World Religion Database: Realities and Concerns by ProQuest


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									World Religion Database: Realities and Concerns
Siga Arles

     W      hen my seminary in India obtained a copy of David
            Barrett’s World Christian Encyclopedia (WCE, 1982), it
became the largest book in the seminary’s small library. Later,
                                                                           big reality. India has sent and continues to send missionaries,
                                                                           supported by a large educational network. But much of it is
                                                                           done in primitive style, with few books and little use of modern
when I studied at Asbury Seminary in the United States, though I           means. What appears valuable is beyond reach; the fox may see
bought plenty of books, I found that the WCE was too expensive             only sour grapes!
for me. I never owned a copy of it, despite being convinced of                  Hence, from my context in India, I am unable to get too
the value of the information in it. Printed resources are often            excited about the WRD and its value. Someone may object, “But
beyond the reach of theological students or of people in ministry.         India is far advanced now. In fact, Indians maintain the computers
For research, though, we could rely on the copy in the library.            for America!” Perhaps so. Theological students, however, come
     “But it’s available now on the Net. You could easily down-            largely from economic settings that do not allow a person to own
load it from the Web. There is so much more material available!”           a computer. Prime Minister Rajiv Gandhi’s attempt to push India
Excited voices are heard in the corridors of modern theological            into the computer age and his government’s economic policy of
centers of learning. Perhaps in the West, in the Northern Hemi-            liberalization certainly improved some things, but it will take
sphere, computers are easily accessible, and information from              another generation or more to raise Indian economic standards
cyberspace is well within the reach of every student of theology           to be even close to global computer use. Till then, great tools
or minister of the Gospel. For those in the East, in the Southern          such as the WRD will not make a broad contribution to Indian
Hemisphere, this is not the case. With some exceptions, we in              mission thought or mission study. This will be true for many
the South are not yet in the computer era. Either the cost is too          people groups, and for the Third World as a whole.
much, or the electricity is unreliable. Things are improving, but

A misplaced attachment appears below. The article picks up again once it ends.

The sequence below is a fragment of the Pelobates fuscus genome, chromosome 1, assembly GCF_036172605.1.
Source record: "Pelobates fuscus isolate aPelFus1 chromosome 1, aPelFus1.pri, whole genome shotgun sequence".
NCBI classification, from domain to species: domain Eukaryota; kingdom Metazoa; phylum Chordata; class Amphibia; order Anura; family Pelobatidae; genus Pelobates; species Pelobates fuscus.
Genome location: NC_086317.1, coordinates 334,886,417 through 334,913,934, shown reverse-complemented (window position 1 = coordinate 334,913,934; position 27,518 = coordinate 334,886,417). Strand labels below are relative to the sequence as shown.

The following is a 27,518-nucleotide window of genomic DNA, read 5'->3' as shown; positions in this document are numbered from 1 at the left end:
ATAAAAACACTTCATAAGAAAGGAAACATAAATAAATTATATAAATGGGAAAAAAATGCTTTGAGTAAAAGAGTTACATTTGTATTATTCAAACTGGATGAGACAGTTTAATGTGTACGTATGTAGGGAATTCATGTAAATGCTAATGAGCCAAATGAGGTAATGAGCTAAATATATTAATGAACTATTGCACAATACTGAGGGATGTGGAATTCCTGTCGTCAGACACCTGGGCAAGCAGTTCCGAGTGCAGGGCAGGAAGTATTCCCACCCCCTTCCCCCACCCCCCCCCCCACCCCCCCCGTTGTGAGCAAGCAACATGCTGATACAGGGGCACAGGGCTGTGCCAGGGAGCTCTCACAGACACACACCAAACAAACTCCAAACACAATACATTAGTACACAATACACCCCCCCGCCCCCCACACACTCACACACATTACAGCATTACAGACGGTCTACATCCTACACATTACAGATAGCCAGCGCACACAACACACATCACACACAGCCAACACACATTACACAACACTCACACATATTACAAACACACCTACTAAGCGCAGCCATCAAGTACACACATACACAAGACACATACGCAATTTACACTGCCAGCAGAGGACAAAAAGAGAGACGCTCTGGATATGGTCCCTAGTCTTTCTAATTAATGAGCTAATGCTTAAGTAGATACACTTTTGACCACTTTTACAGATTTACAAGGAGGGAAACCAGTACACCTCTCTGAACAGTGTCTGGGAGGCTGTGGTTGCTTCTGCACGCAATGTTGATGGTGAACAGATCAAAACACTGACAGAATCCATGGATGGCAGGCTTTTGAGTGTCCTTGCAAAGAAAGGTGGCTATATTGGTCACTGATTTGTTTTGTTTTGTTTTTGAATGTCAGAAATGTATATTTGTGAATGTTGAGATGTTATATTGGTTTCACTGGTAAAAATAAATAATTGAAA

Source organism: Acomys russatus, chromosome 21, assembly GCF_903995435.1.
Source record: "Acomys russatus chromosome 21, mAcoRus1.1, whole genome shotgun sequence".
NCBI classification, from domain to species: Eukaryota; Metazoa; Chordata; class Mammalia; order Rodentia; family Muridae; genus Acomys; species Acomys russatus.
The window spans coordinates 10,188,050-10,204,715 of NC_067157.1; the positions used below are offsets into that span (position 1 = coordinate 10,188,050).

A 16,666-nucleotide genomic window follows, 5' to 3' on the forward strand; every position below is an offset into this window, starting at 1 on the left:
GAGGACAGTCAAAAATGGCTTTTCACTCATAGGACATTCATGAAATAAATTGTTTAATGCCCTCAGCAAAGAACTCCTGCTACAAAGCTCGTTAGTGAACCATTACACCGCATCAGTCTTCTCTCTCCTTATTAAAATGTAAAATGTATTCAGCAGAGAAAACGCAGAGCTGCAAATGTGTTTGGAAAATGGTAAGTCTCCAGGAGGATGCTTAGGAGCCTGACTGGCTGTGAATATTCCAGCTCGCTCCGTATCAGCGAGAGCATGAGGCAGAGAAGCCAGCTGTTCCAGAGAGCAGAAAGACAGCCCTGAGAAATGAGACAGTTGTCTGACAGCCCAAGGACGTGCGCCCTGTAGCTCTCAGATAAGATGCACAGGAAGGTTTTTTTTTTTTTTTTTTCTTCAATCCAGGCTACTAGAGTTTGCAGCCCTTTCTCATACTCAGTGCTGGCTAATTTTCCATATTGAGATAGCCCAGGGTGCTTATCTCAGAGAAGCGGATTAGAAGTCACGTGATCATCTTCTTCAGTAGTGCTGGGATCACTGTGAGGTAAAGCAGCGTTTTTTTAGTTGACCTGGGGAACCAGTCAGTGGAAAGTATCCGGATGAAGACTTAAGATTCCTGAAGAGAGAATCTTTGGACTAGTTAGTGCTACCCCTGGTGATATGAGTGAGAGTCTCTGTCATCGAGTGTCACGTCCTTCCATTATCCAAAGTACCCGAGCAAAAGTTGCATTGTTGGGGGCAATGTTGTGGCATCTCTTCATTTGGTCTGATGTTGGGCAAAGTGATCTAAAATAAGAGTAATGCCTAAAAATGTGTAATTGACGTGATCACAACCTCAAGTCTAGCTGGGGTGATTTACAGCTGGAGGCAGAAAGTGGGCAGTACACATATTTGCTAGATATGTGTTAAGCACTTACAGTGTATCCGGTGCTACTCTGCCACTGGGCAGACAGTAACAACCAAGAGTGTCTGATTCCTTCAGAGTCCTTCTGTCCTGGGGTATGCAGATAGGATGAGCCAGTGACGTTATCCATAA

conditions are still far from satisfactory.                                     Let us now consider the WRD itself and its value for the rest
     Let me share a recent example that illustrates the realities          of the world’s regions and peoples. In the process of collecting
of the Third World and conditions prevailing among Christians,             data, there is no danger. Surely the immense quantity of data col-
despite the confident claims we hear of the liberating power of            lected is of great value. In the interpretation of the data, however,
the Gospel. When we started a doctoral program in missiology               we can encounter pitfalls.
in India, students were introduced to the mysteries of searching
the Web. They were indeed excited when they found numerous                    •  The disease of numberitis. Some mission efforts are moti-
articles relating to their subject areas of research. But they had to            vated heavily by a concern to win people to the church.
use the magic only in the school itself, with their computer times               The desire for denominational number growth motivates
restricted by having to share it with many other students. Later,                some to work very hard to improve the numbers, even
when they were in the field and needing to write their disserta-                 by outright “sheep-stealing” through offering various
tions, they had no computer they could use. I was the dean, and                  incentives. Some groups have used the data simply to pat
my Governing Board gave me the job of raising funds. Gener-                      themselves on the back for an increase in their numbers.
ous donors gave enough to provide laptop computers for each                      Nothing wrong in counting the numbers, but question-
of the doctoral students. The treasurer of our board, however,                   able attitudes and priorities can lead to problems. In this
blocked use of the funds for the laptops. The board was quiet                    religiously plural world, where fundamentalist trends can
with an unholy silence. Time passed. The students completed                      so quickly unleash violence, number-oriented mission
their study and became doctors of philosophy in missiology. The                  thinking can be a real negative.
money remained in the bank, and the scholars did not benefit.                 •  The distraction of quantitative emphasis. If we deal only
Even the donors kept an unholy silence! Such is the reality for 
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